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Defense isn't all that shaky

''Uneasy lies the head that wears a crown." -- Henry IV, Part 2

Somebody should tell Terry Francona just how great things are going. Ed Barrow, Joe Cronin, Dick Williams, Darrell Johnson, John McNamara, and Kevin Kennedy all would have gladly traded places with him on the morning of their Year After May 22ds.

Those six gentlemen would be unanimous in agreeing that winning something is always the easy part. Defending your turf; now that's the real challenge.

After last night's loss to Atlanta, the Red Sox are three games behind the Orioles.

On May 22, 1987, McNamara's Year After, the Sox were 17-23, 8 1/2 out, and had already spent the two days, and one game, his team would spend over .500 (8-7) all year. Now consider Kennedy's Year After. On May 22, 1996, his Sox were 17-26, 8 1/2 out, and were in the midst of a season that began at 0-5 and 3-15 and in which the Red Sox didn't reach .500 until Game 130 on Aug. 9 and were never in the race.

So what we have going on with Tito's Lads is V-J Day, at least. We do not know what the immediate future holds, but with Red Sox history as a guide, the current state of affairs could surely be a lot worse.

Since 1918, the Red Sox have had the opportunity to defend two World Series titles, four American League pennants, and one American League East title. In the six previous Years After, the Red Sox finished out of first place by 20 1/2, 14, 17, 15 1/2, 20, and 7. The only good thing to be said for any of those weak title defenses is that attendance has always gone up in the Year After, most notably in 1919, when attendance soared an astonishing 40 percent as the Sox were flopping around in what we used to call the second division all season. Of course, that Babe Ruth guy was busy smashing a record 29 homers in his transition year from pitcher-outfielder to resident slugger.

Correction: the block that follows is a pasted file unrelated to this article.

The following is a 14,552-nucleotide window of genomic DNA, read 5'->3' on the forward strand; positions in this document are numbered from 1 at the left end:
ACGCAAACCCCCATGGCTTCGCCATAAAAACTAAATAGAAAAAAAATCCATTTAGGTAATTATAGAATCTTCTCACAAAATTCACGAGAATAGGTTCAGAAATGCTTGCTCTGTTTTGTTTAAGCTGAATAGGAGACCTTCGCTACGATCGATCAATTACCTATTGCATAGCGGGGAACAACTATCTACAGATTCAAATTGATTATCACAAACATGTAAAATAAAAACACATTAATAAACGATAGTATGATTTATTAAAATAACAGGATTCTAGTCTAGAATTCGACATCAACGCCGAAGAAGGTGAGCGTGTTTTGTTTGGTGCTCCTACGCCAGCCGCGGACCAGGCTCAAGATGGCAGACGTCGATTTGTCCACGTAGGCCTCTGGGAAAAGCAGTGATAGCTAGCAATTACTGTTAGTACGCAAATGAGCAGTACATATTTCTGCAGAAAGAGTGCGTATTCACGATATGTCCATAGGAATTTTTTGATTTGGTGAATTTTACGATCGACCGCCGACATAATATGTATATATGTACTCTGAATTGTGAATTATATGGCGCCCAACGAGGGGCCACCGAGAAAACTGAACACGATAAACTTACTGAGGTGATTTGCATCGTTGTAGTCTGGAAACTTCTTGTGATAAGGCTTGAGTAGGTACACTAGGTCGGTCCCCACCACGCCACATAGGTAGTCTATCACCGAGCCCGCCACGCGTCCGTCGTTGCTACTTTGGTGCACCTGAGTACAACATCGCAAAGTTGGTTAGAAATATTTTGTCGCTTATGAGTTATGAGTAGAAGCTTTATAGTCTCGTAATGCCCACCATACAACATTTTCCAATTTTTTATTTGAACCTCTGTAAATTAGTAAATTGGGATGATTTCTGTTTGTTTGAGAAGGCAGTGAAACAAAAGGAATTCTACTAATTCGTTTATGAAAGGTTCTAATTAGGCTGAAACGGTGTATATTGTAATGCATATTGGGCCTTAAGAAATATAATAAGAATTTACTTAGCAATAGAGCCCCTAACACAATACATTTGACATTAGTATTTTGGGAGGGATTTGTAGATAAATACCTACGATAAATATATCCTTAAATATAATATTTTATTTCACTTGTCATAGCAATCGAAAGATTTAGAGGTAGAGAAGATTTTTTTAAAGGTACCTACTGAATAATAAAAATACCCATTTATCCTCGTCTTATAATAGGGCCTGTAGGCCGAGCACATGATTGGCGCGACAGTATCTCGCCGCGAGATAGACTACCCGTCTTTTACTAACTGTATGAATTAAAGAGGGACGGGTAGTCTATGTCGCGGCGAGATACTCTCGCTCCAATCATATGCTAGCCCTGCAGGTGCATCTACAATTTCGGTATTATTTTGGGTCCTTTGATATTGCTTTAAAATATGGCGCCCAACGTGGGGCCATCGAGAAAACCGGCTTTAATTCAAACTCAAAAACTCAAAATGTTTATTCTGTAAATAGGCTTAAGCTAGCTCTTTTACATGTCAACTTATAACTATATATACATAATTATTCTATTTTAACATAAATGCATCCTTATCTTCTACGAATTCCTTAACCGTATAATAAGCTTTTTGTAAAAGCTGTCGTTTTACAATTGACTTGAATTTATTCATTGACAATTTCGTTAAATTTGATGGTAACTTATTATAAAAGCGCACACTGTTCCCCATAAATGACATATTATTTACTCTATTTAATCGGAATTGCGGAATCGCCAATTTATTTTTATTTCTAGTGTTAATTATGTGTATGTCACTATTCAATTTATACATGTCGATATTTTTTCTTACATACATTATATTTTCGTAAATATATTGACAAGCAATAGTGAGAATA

Let us hope Mr. Francona will sail through this season without the sort of problems that bedeviled Barrow in 1919. The big issue was snarly pitcher Carl Mays, who became convinced that his mates were deliberately making errors behind him. As recounted in Frederick Lieb's splendid 1947 Red Sox history (No-frills title: ''The Boston Red Sox"), Mays left a July 13 game in Chicago between innings, declaring, ''I'll never pitch another game for the Red Sox." And he didn't, embarking on a fishing expedition, even as let's-talk-this-over telegrams from management began piling up at his door.

The Red Sox sent him to the Yankees for $40,000 and two journeyman pitchers, but the matter didn't end there. American League president Ban Johnson regarded the idea that a sulking player could get his way as an intolerable situation, and he attempted to prevent Mays from suiting up for the Yankees. The Yankees went to court, obtaining an injunction that thwarted Johnson. The prexy even went so far as to keep separate Yankee with/without Mays standings for the rest of the season. When all was said and done, the courts ruled against him, and Mays's Yankee participation was accepted.

For the Red Sox, the difference was this: Mays was 21-13, 2.21, for the championship '18 squad and 5-11 before they shipped him out in '19. And he was 26-11 and 27-9 in his first two full seasons for the Yankees. Oops. The '20s Yankees vs. the '20s Red Sox: That's another story entirely.